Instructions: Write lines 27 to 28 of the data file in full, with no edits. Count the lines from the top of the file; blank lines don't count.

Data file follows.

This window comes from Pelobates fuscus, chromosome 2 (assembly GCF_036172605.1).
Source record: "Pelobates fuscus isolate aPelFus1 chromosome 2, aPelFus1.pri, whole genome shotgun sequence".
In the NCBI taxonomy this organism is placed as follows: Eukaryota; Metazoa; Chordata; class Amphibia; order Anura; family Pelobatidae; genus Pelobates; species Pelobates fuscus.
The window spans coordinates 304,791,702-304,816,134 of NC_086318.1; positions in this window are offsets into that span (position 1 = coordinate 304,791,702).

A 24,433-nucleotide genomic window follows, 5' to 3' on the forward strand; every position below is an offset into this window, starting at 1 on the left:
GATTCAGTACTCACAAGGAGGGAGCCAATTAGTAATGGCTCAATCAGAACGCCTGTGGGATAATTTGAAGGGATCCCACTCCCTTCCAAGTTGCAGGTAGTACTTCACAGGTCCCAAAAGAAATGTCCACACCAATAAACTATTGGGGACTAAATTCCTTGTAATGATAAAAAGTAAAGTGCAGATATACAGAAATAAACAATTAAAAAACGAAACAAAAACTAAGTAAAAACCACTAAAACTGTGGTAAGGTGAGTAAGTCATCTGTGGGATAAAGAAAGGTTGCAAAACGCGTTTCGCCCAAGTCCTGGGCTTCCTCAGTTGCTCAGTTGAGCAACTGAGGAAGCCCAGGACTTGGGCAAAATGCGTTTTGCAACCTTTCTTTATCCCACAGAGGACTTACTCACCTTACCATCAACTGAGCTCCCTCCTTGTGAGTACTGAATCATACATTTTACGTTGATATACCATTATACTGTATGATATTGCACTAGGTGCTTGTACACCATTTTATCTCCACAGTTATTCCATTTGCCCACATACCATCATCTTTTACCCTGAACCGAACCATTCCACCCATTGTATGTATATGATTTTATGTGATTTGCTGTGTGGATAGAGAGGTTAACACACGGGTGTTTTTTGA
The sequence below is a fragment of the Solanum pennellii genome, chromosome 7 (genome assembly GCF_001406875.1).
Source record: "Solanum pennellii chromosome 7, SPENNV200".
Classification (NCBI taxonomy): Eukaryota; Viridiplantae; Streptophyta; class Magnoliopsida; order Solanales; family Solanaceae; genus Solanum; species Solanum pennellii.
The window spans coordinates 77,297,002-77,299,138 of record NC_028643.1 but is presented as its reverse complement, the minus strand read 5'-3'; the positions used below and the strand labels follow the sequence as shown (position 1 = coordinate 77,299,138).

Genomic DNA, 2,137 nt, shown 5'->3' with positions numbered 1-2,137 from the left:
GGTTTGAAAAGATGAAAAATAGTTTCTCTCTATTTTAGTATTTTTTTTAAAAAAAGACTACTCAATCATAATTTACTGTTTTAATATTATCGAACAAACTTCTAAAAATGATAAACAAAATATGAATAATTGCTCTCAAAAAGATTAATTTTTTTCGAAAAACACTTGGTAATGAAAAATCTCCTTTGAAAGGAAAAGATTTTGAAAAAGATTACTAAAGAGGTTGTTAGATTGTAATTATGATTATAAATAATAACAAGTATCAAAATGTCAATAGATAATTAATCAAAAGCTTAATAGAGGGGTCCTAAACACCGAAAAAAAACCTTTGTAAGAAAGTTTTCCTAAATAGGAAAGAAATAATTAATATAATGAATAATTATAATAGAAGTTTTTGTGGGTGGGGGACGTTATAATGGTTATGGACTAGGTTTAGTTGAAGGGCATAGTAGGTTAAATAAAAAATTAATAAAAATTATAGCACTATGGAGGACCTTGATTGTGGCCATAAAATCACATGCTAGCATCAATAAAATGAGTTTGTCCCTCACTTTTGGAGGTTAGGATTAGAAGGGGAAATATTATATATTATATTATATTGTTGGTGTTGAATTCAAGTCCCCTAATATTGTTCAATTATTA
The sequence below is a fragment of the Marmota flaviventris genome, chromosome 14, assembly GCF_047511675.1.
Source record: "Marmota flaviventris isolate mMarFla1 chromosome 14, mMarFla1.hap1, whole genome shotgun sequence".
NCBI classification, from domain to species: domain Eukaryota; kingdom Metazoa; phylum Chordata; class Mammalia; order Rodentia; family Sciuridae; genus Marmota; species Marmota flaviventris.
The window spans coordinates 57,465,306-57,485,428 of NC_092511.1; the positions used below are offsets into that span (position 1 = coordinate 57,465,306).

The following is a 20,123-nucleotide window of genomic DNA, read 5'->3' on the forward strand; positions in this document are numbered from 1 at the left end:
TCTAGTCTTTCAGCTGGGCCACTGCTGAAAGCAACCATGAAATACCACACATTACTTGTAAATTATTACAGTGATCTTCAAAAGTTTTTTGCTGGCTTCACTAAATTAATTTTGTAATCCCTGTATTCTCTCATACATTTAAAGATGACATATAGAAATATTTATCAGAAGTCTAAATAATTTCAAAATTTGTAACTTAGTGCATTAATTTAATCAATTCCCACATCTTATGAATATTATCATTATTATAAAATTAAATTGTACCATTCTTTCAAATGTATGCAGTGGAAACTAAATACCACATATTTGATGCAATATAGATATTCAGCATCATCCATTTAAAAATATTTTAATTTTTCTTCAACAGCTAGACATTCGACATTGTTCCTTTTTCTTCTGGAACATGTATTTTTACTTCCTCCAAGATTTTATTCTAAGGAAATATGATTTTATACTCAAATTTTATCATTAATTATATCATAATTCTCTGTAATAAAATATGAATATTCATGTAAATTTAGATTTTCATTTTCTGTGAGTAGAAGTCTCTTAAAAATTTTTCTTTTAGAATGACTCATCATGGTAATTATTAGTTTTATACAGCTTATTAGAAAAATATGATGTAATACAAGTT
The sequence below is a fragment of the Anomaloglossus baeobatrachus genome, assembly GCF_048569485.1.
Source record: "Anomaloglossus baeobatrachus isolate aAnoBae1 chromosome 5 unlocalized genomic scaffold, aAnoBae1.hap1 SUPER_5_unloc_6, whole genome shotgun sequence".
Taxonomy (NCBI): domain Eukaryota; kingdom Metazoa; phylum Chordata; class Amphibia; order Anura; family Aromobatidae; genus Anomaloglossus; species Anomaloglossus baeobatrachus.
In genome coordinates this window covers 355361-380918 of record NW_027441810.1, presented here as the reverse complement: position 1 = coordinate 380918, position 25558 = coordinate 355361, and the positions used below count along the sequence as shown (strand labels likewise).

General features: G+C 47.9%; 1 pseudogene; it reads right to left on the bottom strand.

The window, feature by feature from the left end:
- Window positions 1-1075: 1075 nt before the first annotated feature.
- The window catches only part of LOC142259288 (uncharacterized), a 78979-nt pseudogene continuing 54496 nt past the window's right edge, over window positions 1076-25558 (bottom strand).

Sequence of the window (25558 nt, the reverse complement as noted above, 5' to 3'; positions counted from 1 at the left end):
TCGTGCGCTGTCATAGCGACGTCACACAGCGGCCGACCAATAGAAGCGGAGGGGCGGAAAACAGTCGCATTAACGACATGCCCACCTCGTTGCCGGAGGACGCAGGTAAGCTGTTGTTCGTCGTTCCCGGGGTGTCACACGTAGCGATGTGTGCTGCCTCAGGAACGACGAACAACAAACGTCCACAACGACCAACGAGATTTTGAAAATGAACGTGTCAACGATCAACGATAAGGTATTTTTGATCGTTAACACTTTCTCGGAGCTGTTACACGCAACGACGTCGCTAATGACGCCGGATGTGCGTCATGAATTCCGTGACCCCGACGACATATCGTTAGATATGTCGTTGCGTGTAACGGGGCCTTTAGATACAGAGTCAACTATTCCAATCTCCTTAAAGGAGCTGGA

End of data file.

Sequence of the window (25558 nt, the reverse complement as noted above, 5' to 3'; positions counted from 1 at the left end):
TCGTGCGCTGTCATAGCGACGTCACACAGCGGCCGACCAATAGAAGCGGAGGGGCGGAAAACAGTCGCATTAACGACATGCCCACCTCGTTGCCGGAGGACGCAGGTAAGCTGTTGTTCGTCGTTCCCGGGGTGTCACACGTAGCGATGTGTGCTGCCTCAGGAACGACGAACAACAAACGTCCACAACGACCAACGAGATTTTGAAAATGAACGTGTCAACGATCAACGATAAGGTATTTTTGATCGTTAACACTTTCTCGGAGCTGTTACACGCAACGACGTCGCTAATGACGCCGGATGTGCGTCATGAATTCCGTGACCCCGACGACATATCGTTAGATATGTCGTTGCGTGTAACGGGGCCTTTAGATACAGAGTCAACTATTCCAATCTCCTTAAAGGAGCTGGA